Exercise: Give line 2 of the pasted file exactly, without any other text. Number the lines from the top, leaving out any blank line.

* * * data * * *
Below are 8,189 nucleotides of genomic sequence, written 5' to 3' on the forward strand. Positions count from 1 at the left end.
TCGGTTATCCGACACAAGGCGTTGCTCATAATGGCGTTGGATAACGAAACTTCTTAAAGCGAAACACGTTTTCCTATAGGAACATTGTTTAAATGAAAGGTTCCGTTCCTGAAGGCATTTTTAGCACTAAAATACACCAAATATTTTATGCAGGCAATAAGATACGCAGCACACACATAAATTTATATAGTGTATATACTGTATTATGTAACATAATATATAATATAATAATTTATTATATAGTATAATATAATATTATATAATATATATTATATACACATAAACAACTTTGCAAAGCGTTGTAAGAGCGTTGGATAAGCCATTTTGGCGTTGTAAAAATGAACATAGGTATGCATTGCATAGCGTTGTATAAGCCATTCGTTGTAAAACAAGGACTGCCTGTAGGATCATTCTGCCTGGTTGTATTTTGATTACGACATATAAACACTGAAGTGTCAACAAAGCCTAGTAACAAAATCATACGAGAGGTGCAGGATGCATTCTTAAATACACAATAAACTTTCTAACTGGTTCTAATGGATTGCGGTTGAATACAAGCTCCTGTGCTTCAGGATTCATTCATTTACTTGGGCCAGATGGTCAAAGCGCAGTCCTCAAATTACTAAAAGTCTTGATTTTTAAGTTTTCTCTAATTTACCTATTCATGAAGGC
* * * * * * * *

TCGGTTATCCGACACAAGGCGTTGCTCATAATGGCGTTGGATAACGAAACTTCTTAAAGCGAAACACGTTTTCCTATAGGAACATTGTTTAAATGAAAGGTTCCGTTCCTGAAGGCATTTTTAGCACTAAAATACACCAAATATTTTATGCAGGCAATAAGATACGCAGCACACACATAAATTTATATAGTGTATATACTGTATTATGTAACATAATATATAATATAATAATTTATTATATAGTATAATATAATATTATATAATATATATTATATACACATAAACAACTTTGCAAAGCGTTGTAAGAGCGTTGGATAAGCCATTTTGGCGTTGTAAAAATGAACATAGGTATGCATTGCATAGCGTTGTATAAGCCATTCGTTGTAAAACAAGGACTGCCTGTAGGATCATTCTGCCTGGTTGTATTTTGATTACGACATATAAACACTGAAGTGTCAACAAAGCCTAGTAACAAAATCATACGAGAGGTGCAGGATGCATTCTTAAATACACAATAAACTTTCTAACTGGTTCTAATGGATTGCGGTTGAATACAAGCTCCTGTGCTTCAGGATTCATTCATTTACTTGGGCCAGATGGTCAAAGCGCAGTCCTCAAATTACTAAAAGTCTTGATTTTTAAGTTTTCTCTAATTTACCTATTCATGAAGGC